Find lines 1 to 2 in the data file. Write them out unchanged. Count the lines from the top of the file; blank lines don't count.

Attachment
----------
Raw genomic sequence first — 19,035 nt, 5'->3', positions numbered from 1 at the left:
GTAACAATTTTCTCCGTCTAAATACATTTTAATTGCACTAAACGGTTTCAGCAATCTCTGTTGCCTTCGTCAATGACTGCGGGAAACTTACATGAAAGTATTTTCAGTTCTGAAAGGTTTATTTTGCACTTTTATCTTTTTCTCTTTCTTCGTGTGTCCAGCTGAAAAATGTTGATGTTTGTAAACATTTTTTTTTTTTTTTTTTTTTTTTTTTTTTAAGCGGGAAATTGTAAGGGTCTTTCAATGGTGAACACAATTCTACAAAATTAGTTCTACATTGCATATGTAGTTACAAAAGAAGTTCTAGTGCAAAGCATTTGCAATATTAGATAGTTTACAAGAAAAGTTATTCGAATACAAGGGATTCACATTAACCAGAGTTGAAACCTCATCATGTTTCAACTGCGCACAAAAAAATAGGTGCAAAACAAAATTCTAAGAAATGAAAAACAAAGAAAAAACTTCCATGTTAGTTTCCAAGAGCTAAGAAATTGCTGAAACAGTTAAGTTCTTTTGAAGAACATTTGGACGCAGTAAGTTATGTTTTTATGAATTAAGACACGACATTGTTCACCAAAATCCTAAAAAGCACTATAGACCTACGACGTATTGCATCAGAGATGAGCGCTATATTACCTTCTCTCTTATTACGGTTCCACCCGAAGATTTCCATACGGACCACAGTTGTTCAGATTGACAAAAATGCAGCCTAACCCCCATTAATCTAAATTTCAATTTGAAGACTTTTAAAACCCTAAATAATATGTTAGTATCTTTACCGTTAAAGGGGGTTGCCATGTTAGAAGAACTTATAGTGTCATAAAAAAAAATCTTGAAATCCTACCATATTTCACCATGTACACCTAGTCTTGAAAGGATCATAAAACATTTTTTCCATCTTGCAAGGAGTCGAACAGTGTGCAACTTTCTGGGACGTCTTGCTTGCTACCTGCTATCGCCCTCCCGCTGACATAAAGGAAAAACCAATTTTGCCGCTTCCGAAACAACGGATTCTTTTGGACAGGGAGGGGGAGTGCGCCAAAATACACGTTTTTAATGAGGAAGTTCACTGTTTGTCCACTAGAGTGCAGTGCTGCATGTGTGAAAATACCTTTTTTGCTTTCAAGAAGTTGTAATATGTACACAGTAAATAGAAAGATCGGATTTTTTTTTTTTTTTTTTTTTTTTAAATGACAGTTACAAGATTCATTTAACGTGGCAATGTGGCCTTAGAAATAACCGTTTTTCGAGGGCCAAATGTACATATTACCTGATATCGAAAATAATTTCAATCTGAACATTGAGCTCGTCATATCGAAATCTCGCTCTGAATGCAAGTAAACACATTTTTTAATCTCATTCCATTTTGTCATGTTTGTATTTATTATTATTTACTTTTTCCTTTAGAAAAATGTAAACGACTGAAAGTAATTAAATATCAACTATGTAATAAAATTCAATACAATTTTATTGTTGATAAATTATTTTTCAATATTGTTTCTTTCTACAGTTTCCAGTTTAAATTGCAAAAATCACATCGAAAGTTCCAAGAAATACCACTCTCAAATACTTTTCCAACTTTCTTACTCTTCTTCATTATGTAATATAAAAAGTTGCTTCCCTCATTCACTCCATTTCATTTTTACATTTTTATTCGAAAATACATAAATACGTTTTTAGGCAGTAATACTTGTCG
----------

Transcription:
Raw genomic sequence first — 19,035 nt, 5'->3', positions numbered from 1 at the left:
GTAACAATTTTCTCCGTCTAAATACATTTTAATTGCACTAAACGGTTTCAGCAATCTCTGTTGCCTTCGTCAATGACTGCGGGAAACTTACATGAAAGTATTTTCAGTTCTGAAAGGTTTATTTTGCACTTTTATCTTTTTCTCTTTCTTCGTGTGTCCAGCTGAAAAATGTTGATGTTTGTAAACATTTTTTTTTTTTTTTTTTTTTTTTTTTTTTAAGCGGGAAATTGTAAGGGTCTTTCAATGGTGAACACAATTCTACAAAATTAGTTCTACATTGCATATGTAGTTACAAAAGAAGTTCTAGTGCAAAGCATTTGCAATATTAGATAGTTTACAAGAAAAGTTATTCGAATACAAGGGATTCACATTAACCAGAGTTGAAACCTCATCATGTTTCAACTGCGCACAAAAAAATAGGTGCAAAACAAAATTCTAAGAAATGAAAAACAAAGAAAAAACTTCCATGTTAGTTTCCAAGAGCTAAGAAATTGCTGAAACAGTTAAGTTCTTTTGAAGAACATTTGGACGCAGTAAGTTATGTTTTTATGAATTAAGACACGACATTGTTCACCAAAATCCTAAAAAGCACTATAGACCTACGACGTATTGCATCAGAGATGAGCGCTATATTACCTTCTCTCTTATTACGGTTCCACCCGAAGATTTCCATACGGACCACAGTTGTTCAGATTGACAAAAATGCAGCCTAACCCCCATTAATCTAAATTTCAATTTGAAGACTTTTAAAACCCTAAATAATATGTTAGTATCTTTACCGTTAAAGGGGGTTGCCATGTTAGAAGAACTTATAGTGTCATAAAAAAAAATCTTGAAATCCTACCATATTTCACCATGTACACCTAGTCTTGAAAGGATCATAAAACATTTTTTCCATCTTGCAAGGAGTCGAACAGTGTGCAACTTTCTGGGACGTCTTGCTTGCTACCTGCTATCGCCCTCCCGCTGACATAAAGGAAAAACCAATTTTGCCGCTTCCGAAACAACGGATTCTTTTGGACAGGGAGGGGGAGTGCGCCAAAATACACGTTTTTAATGAGGAAGTTCACTGTTTGTCCACTAGAGTGCAGTGCTGCATGTGTGAAAATACCTTTTTTGCTTTCAAGAAGTTGTAATATGTACACAGTAAATAGAAAGATCGGATTTTTTTTTTTTTTTTTTTTTTTTAAATGACAGTTACAAGATTCATTTAACGTGGCAATGTGGCCTTAGAAATAACCGTTTTTCGAGGGCCAAATGTACATATTACCTGATATCGAAAATAATTTCAATCTGAACATTGAGCTCGTCATATCGAAATCTCGCTCTGAATGCAAGTAAACACATTTTTTAATCTCATTCCATTTTGTCATGTTTGTATTTATTATTATTTACTTTTTCCTTTAGAAAAATGTAAACGACTGAAAGTAATTAAATATCAACTATGTAATAAAATTCAATACAATTTTATTGTTGATAAATTATTTTTCAATATTGTTTCTTTCTACAGTTTCCAGTTTAAATTGCAAAAATCACATCGAAAGTTCCAAGAAATACCACTCTCAAATACTTTTCCAACTTTCTTACTCTTCTTCATTATGTAATATAAAAAGTTGCTTCCCTCATTCACTCCATTTCATTTTTACATTTTTATTCGAAAATACATAAATACGTTTTTAGGCAGTAATACTTGTCG